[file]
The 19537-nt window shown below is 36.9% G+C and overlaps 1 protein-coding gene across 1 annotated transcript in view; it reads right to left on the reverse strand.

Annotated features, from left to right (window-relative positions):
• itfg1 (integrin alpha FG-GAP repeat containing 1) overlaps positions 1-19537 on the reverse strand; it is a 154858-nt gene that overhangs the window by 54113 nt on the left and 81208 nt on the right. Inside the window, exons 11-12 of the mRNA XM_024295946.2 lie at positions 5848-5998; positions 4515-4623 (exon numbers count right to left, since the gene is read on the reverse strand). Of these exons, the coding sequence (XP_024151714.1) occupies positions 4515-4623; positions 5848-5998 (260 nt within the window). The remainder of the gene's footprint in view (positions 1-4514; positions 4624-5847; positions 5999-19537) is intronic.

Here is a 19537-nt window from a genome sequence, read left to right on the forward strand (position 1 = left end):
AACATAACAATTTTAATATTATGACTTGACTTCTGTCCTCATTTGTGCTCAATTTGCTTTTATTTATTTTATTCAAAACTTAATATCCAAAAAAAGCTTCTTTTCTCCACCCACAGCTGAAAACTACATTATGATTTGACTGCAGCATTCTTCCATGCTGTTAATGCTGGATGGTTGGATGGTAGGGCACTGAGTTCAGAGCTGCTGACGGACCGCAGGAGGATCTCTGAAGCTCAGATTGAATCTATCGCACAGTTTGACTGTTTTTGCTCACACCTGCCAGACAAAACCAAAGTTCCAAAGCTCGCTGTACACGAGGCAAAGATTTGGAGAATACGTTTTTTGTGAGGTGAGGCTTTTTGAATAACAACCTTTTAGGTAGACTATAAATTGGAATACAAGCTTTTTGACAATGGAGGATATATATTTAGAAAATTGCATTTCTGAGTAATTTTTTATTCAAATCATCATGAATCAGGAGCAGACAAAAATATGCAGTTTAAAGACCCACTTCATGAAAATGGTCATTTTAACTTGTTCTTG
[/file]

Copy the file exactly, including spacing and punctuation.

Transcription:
The 19537-nt window shown below is 36.9% G+C and overlaps 1 protein-coding gene across 1 annotated transcript in view; it reads right to left on the reverse strand.

Annotated features, from left to right (window-relative positions):
• itfg1 (integrin alpha FG-GAP repeat containing 1) overlaps positions 1-19537 on the reverse strand; it is a 154858-nt gene that overhangs the window by 54113 nt on the left and 81208 nt on the right. Inside the window, exons 11-12 of the mRNA XM_024295946.2 lie at positions 5848-5998; positions 4515-4623 (exon numbers count right to left, since the gene is read on the reverse strand). Of these exons, the coding sequence (XP_024151714.1) occupies positions 4515-4623; positions 5848-5998 (260 nt within the window). The remainder of the gene's footprint in view (positions 1-4514; positions 4624-5847; positions 5999-19537) is intronic.

Here is a 19537-nt window from a genome sequence, read left to right on the forward strand (position 1 = left end):
AACATAACAATTTTAATATTATGACTTGACTTCTGTCCTCATTTGTGCTCAATTTGCTTTTATTTATTTTATTCAAAACTTAATATCCAAAAAAAGCTTCTTTTCTCCACCCACAGCTGAAAACTACATTATGATTTGACTGCAGCATTCTTCCATGCTGTTAATGCTGGATGGTTGGATGGTAGGGCACTGAGTTCAGAGCTGCTGACGGACCGCAGGAGGATCTCTGAAGCTCAGATTGAATCTATCGCACAGTTTGACTGTTTTTGCTCACACCTGCCAGACAAAACCAAAGTTCCAAAGCTCGCTGTACACGAGGCAAAGATTTGGAGAATACGTTTTTTGTGAGGTGAGGCTTTTTGAATAACAACCTTTTAGGTAGACTATAAATTGGAATACAAGCTTTTTGACAATGGAGGATATATATTTAGAAAATTGCATTTCTGAGTAATTTTTTATTCAAATCATCATGAATCAGGAGCAGACAAAAATATGCAGTTTAAAGACCCACTTCATGAAAATGGTCATTTTAACTTGTTCTTG